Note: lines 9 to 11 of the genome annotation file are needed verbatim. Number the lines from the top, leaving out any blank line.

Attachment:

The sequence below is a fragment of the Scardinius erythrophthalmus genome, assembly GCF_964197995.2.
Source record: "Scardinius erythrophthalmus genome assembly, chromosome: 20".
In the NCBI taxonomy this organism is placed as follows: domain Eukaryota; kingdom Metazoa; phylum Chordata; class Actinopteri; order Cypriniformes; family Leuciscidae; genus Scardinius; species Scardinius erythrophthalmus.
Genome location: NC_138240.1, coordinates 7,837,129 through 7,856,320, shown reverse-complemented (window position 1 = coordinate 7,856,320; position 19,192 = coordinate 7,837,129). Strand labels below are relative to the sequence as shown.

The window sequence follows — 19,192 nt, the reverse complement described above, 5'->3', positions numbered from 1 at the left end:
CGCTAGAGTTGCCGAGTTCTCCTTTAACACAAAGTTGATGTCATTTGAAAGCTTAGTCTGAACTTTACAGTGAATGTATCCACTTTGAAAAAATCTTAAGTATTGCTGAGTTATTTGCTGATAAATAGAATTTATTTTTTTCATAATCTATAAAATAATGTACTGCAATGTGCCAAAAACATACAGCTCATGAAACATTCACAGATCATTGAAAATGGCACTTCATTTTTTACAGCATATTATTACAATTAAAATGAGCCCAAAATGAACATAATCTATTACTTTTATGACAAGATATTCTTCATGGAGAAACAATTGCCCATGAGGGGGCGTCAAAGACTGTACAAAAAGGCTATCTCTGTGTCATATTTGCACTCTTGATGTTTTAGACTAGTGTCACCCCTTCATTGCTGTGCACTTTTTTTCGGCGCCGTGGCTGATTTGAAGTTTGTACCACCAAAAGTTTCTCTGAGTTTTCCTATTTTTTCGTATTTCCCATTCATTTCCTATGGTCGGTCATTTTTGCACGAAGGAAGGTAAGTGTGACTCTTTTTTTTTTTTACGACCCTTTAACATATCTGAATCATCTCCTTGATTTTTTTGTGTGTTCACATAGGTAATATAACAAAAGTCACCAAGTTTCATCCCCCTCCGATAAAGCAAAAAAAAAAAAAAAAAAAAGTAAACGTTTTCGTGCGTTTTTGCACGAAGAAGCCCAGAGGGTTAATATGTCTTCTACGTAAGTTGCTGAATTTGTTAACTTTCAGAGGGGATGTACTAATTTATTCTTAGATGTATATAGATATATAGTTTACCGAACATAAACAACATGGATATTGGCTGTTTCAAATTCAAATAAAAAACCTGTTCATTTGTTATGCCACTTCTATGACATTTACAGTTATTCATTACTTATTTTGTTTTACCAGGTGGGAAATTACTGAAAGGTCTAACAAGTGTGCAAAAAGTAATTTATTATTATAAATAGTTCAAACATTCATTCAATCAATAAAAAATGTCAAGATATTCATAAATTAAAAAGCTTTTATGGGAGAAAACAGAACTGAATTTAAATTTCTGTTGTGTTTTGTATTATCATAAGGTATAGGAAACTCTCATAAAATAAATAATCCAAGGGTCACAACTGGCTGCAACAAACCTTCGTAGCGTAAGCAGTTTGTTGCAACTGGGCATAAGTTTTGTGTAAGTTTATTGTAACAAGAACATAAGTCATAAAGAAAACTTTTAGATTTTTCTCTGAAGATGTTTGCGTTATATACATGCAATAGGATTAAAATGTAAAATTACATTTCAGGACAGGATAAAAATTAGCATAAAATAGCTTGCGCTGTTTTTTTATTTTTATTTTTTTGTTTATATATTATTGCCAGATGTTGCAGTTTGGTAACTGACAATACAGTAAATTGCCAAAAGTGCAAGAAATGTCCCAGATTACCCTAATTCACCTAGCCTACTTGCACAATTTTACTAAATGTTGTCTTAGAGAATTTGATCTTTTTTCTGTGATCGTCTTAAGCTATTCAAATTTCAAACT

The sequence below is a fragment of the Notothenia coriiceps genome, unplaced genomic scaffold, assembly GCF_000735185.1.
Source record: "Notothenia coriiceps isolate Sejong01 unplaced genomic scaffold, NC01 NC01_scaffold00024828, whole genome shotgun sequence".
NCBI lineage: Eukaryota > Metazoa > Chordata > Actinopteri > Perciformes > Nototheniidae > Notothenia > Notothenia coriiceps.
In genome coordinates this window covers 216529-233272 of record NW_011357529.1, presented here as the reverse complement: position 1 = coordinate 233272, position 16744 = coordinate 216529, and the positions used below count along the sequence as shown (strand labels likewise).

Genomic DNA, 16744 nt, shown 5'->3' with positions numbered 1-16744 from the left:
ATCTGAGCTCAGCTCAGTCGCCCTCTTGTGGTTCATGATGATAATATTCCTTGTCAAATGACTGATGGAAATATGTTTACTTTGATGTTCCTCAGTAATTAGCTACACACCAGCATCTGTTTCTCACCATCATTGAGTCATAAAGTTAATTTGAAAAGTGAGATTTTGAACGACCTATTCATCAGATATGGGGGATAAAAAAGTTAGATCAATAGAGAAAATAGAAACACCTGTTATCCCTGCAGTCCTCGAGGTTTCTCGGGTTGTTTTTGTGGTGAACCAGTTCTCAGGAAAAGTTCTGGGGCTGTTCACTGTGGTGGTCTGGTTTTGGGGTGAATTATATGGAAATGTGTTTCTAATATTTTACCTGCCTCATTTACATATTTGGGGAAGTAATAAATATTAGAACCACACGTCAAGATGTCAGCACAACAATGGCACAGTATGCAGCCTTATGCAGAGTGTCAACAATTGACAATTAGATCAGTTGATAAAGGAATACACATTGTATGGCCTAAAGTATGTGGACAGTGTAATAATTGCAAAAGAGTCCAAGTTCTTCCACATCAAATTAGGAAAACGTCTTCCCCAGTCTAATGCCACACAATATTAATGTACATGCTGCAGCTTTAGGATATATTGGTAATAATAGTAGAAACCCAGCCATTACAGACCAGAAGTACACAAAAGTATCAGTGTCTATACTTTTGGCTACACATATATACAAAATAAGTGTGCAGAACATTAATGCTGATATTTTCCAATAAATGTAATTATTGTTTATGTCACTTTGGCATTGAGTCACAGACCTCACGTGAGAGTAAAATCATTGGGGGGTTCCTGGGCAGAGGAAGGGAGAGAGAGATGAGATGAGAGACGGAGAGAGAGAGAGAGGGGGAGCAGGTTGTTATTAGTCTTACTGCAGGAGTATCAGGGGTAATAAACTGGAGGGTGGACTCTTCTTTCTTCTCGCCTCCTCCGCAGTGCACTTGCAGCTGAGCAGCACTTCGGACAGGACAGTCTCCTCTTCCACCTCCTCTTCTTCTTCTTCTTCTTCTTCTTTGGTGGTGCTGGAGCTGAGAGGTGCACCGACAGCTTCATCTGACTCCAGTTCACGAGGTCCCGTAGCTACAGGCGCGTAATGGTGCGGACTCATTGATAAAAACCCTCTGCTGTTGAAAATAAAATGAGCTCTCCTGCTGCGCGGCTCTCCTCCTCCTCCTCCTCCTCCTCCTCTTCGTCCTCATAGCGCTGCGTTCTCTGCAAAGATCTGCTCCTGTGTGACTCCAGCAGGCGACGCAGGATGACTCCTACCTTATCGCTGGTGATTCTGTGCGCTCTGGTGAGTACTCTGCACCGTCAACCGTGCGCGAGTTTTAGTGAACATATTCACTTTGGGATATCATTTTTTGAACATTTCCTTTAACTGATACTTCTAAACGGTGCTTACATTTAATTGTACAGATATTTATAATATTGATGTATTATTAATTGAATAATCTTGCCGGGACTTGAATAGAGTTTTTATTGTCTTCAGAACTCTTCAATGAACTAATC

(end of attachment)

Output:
NCBI lineage: Eukaryota > Metazoa > Chordata > Actinopteri > Perciformes > Nototheniidae > Notothenia > Notothenia coriiceps.
In genome coordinates this window covers 216529-233272 of record NW_011357529.1, presented here as the reverse complement: position 1 = coordinate 233272, position 16744 = coordinate 216529, and the positions used below count along the sequence as shown (strand labels likewise).

Genomic DNA, 16744 nt, shown 5'->3' with positions numbered 1-16744 from the left: